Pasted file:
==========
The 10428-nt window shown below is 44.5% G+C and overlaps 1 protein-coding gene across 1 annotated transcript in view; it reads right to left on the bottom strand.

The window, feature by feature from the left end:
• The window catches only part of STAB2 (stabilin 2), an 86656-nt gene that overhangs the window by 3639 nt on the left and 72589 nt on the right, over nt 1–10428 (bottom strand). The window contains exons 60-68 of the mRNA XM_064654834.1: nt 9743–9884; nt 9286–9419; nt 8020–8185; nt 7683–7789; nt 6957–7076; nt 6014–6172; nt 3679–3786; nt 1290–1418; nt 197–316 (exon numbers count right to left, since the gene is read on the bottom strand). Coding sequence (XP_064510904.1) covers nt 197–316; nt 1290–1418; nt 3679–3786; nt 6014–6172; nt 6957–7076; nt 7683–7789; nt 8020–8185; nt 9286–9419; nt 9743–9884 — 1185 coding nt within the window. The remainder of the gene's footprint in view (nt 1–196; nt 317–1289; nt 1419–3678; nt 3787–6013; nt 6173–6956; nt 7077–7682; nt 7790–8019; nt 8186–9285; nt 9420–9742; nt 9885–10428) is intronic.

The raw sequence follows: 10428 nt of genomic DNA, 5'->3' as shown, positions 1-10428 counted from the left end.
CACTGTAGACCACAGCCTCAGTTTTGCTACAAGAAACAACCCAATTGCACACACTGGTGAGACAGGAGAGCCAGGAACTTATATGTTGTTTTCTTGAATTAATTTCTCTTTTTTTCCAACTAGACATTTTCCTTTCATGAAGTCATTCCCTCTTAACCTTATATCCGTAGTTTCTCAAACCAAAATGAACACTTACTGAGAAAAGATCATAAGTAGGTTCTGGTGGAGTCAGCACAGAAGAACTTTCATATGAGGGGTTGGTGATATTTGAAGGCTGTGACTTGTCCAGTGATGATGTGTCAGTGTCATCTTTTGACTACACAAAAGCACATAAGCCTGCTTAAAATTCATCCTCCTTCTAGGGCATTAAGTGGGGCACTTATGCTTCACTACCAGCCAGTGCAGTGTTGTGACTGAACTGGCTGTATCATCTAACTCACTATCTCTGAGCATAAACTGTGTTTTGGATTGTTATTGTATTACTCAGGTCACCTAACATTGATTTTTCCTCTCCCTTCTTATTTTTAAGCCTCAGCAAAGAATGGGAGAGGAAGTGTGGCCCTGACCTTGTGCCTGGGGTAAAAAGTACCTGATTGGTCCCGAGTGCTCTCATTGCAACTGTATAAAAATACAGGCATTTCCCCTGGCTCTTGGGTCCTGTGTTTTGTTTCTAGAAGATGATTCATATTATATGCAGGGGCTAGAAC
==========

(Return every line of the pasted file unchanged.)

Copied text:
The 10428-nt window shown below is 44.5% G+C and overlaps 1 protein-coding gene across 1 annotated transcript in view; it reads right to left on the bottom strand.

The window, feature by feature from the left end:
• The window catches only part of STAB2 (stabilin 2), an 86656-nt gene that overhangs the window by 3639 nt on the left and 72589 nt on the right, over nt 1–10428 (bottom strand). The window contains exons 60-68 of the mRNA XM_064654834.1: nt 9743–9884; nt 9286–9419; nt 8020–8185; nt 7683–7789; nt 6957–7076; nt 6014–6172; nt 3679–3786; nt 1290–1418; nt 197–316 (exon numbers count right to left, since the gene is read on the bottom strand). Coding sequence (XP_064510904.1) covers nt 197–316; nt 1290–1418; nt 3679–3786; nt 6014–6172; nt 6957–7076; nt 7683–7789; nt 8020–8185; nt 9286–9419; nt 9743–9884 — 1185 coding nt within the window. The remainder of the gene's footprint in view (nt 1–196; nt 317–1289; nt 1419–3678; nt 3787–6013; nt 6173–6956; nt 7077–7682; nt 7790–8019; nt 8186–9285; nt 9420–9742; nt 9885–10428) is intronic.

The raw sequence follows: 10428 nt of genomic DNA, 5'->3' as shown, positions 1-10428 counted from the left end.
CACTGTAGACCACAGCCTCAGTTTTGCTACAAGAAACAACCCAATTGCACACACTGGTGAGACAGGAGAGCCAGGAACTTATATGTTGTTTTCTTGAATTAATTTCTCTTTTTTTCCAACTAGACATTTTCCTTTCATGAAGTCATTCCCTCTTAACCTTATATCCGTAGTTTCTCAAACCAAAATGAACACTTACTGAGAAAAGATCATAAGTAGGTTCTGGTGGAGTCAGCACAGAAGAACTTTCATATGAGGGGTTGGTGATATTTGAAGGCTGTGACTTGTCCAGTGATGATGTGTCAGTGTCATCTTTTGACTACACAAAAGCACATAAGCCTGCTTAAAATTCATCCTCCTTCTAGGGCATTAAGTGGGGCACTTATGCTTCACTACCAGCCAGTGCAGTGTTGTGACTGAACTGGCTGTATCATCTAACTCACTATCTCTGAGCATAAACTGTGTTTTGGATTGTTATTGTATTACTCAGGTCACCTAACATTGATTTTTCCTCTCCCTTCTTATTTTTAAGCCTCAGCAAAGAATGGGAGAGGAAGTGTGGCCCTGACCTTGTGCCTGGGGTAAAAAGTACCTGATTGGTCCCGAGTGCTCTCATTGCAACTGTATAAAAATACAGGCATTTCCCCTGGCTCTTGGGTCCTGTGTTTTGTTTCTAGAAGATGATTCATATTATATGCAGGGGCTAGAAC